PALMYRA — The first Tuesday of November historically is a big election day for voters nationwide. However, Nov. 5, 2019, will be quiet across most of Jefferson County.
With the presidential race and all the TV commercials accompanying it a year away and no local, state or national races taking place, nearly all of the area polls will be closed.
The lone exception is in the Palmyra-Eagle Area School District.
The district is holding a nonbinding referendum giving electors a voice that could be heard all the way to Madison, where a decision on the district possibly dissolving will begin next week.
Palmyra-Eagle District Administrator Steve Bloom said the question will require voters to answer a simple “yes” or “no."
It reads: "Shall the Palmyra-Eagle Area School District be dissolved under Chapter 117.10 of the Wisconsin Statutes?"
The nonbinding referendum will provide insight into public opinion as the state School District Boundary Appeals Board (SDBAB) takes up the matter next week.
Benson Gardner, communications officer for the Wisconsin Department of Public Instruction, said the SDBAB's first session will take place Thursday, Nov. 7. There is a meeting and orientation that day starting at 2 p.m. at Palmyra-Eagle High School and a public hearing set up in the gym from 3:30 to 5:30 p.m. and 6:30 to 9:30 p.m. There also will be public hearings on Nov. 14 and 21.
The state statute requires the board to wait to hold the meetings until after the referendum, Gardner said.
Only a week ago, the Wisconsin Elections Commission verified that the question would be on the Nov. 5 ballot, said Heather DuBois Bourenane, executive director of Wisconsin Public Education Network.
And by holding the meetings after the referendum, the board will have a sense of the community vote, she said.
The board must make a decision on the school district's dissolution by Jan. 15, 2020.
The question of whether to dissolve the school district heated up during April’s election when voters shot down a non-recurring four-year operational referendum that asked residents for $1.75 million the first year and climbing each year until reaching $4 million the fourth year.
The vote was 2,276 “no” votes to 1,473 “yes” votes.
But the vote also was split down county lines, with the school district touching parts of Jefferson, Walworth and Waukesha counties.
There were 1,453 "no" votes from Waukesha County residents alone, with Jefferson County electors overall in favor of the April referendum.
Since then, supporters of keeping the school district going have worked to get a nonbinding referendum on the Nov. 5 ballot.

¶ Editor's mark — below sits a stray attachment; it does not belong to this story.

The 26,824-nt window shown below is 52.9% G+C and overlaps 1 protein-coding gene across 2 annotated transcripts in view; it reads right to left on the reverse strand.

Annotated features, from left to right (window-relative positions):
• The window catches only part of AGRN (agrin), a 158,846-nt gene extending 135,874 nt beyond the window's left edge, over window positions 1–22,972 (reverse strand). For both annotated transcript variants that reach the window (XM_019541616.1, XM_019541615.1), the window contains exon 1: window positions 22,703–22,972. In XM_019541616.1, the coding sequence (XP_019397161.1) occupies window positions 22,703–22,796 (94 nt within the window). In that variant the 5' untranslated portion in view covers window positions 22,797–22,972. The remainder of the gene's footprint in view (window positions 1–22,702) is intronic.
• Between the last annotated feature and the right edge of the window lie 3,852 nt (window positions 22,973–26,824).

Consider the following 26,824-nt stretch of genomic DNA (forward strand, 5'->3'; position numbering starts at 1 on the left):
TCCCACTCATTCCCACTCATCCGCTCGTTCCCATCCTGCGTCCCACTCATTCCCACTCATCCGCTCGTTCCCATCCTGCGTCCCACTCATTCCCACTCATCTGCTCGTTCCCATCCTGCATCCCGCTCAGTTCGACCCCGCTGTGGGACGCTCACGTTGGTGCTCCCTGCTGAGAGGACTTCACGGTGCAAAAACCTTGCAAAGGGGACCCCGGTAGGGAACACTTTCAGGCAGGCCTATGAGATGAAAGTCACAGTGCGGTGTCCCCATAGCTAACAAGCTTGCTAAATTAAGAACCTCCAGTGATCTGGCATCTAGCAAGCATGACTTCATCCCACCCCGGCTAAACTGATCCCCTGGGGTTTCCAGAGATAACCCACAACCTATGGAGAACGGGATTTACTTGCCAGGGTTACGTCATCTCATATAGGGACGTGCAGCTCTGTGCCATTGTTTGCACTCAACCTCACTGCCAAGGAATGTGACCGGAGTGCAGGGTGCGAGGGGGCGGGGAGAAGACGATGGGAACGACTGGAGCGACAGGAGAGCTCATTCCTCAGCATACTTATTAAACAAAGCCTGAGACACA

“Even with enough signatures, we had to wait for the Wisconsin Elections Commission (to place the question on the ballot),” said Tara LeRoy, a resident and parent in the Palymra-Eagle Area School District.
They received the news last week that the question would be on the ballot, and now supporters are working diligently to get the word out in an election where there are no other items on the ballot.
“We have been trying to get the word out. The whole publicity has been delayed a little bit,” she said.
LeRoy, who in June was part of a 60-mile walk from Palmyra to Madison to support public education, said they are encouraging people to vote “no” on the dissolution of the school district.
But the issue of why this is happening runs deeper than the election, she said. This also comes down to where people live.
LeRoy graduated from Jefferson High School and her husband, from Palmyra-Eagle. She said they love the Palmyra area.
“I love the rural agriculture,” she said.
They moved to that area and wanted a small, rural school that was close-knit for their children.
“My kids are thriving and do wonderful here,” she said.
“But you have a community in Eagle where half (of the residents) moved there because it was cheaper than the school district they wanted," LeRoy said.
The nearby Mukwonago School District has a "big fancy building."
“Many of those (who voted) never stepped foot in our schools,” she said of the Waukesha County residents who reside in the Palmyra-Eagle district.
One of the most difficult things to hit the Palmyra-Eagle district is open enrollment, LeRoy said. A few-hundred students who opted to leave have taken away from the other 800 who want to keep the district, she said.
If the Palmyra-Eagle Area School District is dissolved, its 700-plus students would be assigned to other area districts. Whitewater, Mukwonago and even Fort Atkinson and Jefferson have been mentioned as possible landing spots.
LeRoy said she doesn’t expect voter turnout Tuesday to be as high as it was in April when the operational referendum was on the ballot and money was a factor.
DeeDee Morateck, deputy clerk for the Village of Palmyra, said of that about 800 of the approximately 1,000 registered voters cast ballots in April.
Tuesday’s advisory vote, LeRoy said, will reflect “how much this school district means, not only to the kids, but to the entire community.”
To help get the word out about Tuesday’s vote that there is a school question on the ballot, LeRoy said supporters have been using social media and mailers.
“It has been a challenge, for sure, she said. “But getting on the ballot is a win. Not something that has been done before.”
She also said this topic is far-reaching, more than just Palmyra-Eagle.
“If they don’t change the current education funding system, there will be a lot of other communities following in our footsteps,” she said.